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Nina Pham's Lawsuit: Strange Font Choices ... and Pictures?

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By Mark Wilson, Esq. on March 04, 2015 9:51 AM

As you may recall, Nina Pham, a critical care nurse from Texas, contracted Ebola in October. She's fine now, but at the time, she wasn't doing so well, in spite of public statements that her employer, Texas Health Presbyterian Hospital, made about her ordeal.

These statements form the crux of Pham's lawsuit against Texas Health Presbyterian, in which she claims the hospital acted negligently, given the risk of Ebola. The suit also claims that Pham was a "PR pawn" used to make the hospital look better.

That's all well and good -- but let's talk about the complaint itself. Have you seen it yet?

Sylfaen (It's Welsh for "Fancy System Font")

The complaint (which you can read in its entirety on our Scribd page) uses a system font, which is largely a no-no. Our expert team of font analysts has determined that the complaint is set in Sylfaen, a Windows system font designed by Microsoft in 1998.

It's a serviceable enough font, but whoever set up this template over at Aldous Law Firm made some weird choices. The capital letters on the small-caps appear extra-bold for some reason. That's distracting and unnecessary.

Even though someone went to the trouble of setting up this custom template, they didn't go far enough. The footnotes are in a different font from the body of the petition. They look to be Times New Roman, the go-to font for professional-looking documents (and kind of boring, as opposed to these other awesome alternatives). If you're going to do stuff like this, make sure you change all the styles!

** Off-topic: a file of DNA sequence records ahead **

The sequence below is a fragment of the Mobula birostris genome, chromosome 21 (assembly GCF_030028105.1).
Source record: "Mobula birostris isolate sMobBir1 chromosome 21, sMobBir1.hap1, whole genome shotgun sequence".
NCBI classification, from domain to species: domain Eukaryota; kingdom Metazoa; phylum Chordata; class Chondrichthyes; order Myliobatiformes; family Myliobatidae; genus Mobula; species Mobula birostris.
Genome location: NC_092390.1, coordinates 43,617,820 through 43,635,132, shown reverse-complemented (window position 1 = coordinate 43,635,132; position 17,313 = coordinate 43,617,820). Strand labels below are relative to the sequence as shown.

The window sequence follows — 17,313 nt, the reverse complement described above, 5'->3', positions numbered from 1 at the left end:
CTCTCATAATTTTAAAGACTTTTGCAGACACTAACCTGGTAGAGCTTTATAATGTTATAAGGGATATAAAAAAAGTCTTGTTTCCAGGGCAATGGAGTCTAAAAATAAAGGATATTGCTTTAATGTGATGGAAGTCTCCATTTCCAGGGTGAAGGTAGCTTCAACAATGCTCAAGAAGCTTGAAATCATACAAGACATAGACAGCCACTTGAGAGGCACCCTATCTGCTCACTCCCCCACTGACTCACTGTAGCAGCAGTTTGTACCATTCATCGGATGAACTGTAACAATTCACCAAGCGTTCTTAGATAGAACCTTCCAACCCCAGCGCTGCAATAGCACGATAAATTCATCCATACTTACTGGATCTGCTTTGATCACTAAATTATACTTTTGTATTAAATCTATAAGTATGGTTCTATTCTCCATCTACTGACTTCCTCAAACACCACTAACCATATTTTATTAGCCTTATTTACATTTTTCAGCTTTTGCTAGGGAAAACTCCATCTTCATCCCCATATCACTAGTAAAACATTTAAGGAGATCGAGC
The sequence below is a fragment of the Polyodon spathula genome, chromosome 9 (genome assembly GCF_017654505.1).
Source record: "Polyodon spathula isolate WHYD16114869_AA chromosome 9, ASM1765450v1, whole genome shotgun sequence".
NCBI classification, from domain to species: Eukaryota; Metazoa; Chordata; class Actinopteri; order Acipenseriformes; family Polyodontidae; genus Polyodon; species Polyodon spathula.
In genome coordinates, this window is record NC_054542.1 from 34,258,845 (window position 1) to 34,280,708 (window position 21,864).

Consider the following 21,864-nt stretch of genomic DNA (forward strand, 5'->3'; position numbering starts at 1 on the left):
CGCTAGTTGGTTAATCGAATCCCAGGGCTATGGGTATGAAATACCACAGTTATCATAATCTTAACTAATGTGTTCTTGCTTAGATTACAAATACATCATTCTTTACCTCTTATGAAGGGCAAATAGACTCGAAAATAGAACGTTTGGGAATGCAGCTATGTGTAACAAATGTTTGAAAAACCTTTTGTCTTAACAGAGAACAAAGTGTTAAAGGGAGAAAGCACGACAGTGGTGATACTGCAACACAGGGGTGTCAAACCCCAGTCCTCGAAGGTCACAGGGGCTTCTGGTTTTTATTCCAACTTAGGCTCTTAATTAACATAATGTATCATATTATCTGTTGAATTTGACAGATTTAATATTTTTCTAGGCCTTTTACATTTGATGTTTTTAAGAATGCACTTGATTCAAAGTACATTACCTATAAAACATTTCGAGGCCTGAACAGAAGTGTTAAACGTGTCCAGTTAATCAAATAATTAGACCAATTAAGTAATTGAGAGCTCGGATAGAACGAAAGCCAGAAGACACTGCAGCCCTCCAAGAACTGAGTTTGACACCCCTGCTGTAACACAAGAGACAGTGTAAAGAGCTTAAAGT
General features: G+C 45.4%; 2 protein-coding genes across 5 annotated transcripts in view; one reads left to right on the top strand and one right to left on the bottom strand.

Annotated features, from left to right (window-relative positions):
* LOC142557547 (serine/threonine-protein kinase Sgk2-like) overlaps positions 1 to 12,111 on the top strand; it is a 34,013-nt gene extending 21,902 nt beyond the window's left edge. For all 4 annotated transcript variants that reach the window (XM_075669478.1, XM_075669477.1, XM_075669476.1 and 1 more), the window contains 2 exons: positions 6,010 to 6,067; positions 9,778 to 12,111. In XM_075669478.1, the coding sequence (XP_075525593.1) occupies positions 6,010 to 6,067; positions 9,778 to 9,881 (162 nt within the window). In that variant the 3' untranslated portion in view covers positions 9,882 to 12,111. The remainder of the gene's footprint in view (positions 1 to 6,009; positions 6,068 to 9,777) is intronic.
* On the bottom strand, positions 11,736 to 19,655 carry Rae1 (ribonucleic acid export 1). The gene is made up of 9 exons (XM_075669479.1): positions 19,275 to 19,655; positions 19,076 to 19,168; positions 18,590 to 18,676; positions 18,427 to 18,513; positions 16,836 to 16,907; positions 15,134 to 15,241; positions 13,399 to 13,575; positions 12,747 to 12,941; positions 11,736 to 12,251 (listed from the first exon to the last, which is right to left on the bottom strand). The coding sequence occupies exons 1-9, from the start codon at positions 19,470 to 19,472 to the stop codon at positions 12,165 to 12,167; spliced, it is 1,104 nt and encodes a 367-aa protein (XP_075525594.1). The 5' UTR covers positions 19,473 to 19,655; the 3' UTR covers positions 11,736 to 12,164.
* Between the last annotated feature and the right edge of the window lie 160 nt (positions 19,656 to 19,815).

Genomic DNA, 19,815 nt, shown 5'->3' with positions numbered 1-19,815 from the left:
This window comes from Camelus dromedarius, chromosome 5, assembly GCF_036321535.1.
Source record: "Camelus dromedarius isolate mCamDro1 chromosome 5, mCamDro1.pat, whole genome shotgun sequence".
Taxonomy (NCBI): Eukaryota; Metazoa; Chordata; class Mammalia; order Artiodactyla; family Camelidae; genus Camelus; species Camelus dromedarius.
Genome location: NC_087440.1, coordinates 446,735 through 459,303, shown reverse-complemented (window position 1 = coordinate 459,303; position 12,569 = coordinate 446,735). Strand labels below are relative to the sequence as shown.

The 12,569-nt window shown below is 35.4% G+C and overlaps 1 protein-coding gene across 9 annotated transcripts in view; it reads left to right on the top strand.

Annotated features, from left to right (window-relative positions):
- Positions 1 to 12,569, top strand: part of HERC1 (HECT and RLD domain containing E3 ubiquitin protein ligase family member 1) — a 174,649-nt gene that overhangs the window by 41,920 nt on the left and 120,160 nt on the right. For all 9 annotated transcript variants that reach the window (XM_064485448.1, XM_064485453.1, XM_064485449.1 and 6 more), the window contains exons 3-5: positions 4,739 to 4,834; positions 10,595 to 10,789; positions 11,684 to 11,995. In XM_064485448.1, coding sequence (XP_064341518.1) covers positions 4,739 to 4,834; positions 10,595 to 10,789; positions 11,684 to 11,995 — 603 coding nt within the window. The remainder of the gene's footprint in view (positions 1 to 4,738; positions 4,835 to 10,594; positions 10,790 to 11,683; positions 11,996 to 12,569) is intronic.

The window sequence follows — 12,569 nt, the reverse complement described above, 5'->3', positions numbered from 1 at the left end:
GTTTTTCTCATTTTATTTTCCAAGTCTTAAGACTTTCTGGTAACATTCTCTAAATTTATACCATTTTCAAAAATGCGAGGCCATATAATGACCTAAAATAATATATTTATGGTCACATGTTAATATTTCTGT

Leave the Tears at Home

Now let's talk about the extraneous use of pictures, which are included in-line for no good reason at all, including an unnecessary photo of the Ebola virus itself on the front page and a picture of Ebola workers in Zaire on page 16. The latter picture is used to show that Ebola workers in Africa dressed in full "moon suits," but Texas Presbyterian took no such precautions. Perhaps it's more effective than attaching photos in an appendix, but they seem to get in the way. (The photo of Pham in a hospital bed on page 21 is completely superfluous.)

Also slightly tacky is the use of a pull quote on the front: "Nina, I have bad news. We're sorry. You tested positive for Ebola." There's also a pull-quote at the beginning of Section V on page 14.

C'mon, guys, this is a civil complaint, not a romantic thriller! Save pull-quotes for the jury; I doubt a judge will attach additional significance to the petition just because you included an epigraph ("This tugged at my every heart string. Judgment for plaintiff!").

There's a lesson to be learned here, and it's that the folks at Aldous Law Firm should get credit for trying to make their documents look different from the run-of-the-mill Times New Roman stuff that comes out of Microsoft Word and WordPerfect. But the typography shouldn't be the star of the show, and it shouldn't be what I'm thinking about instead of thinking about the content of the arguments.

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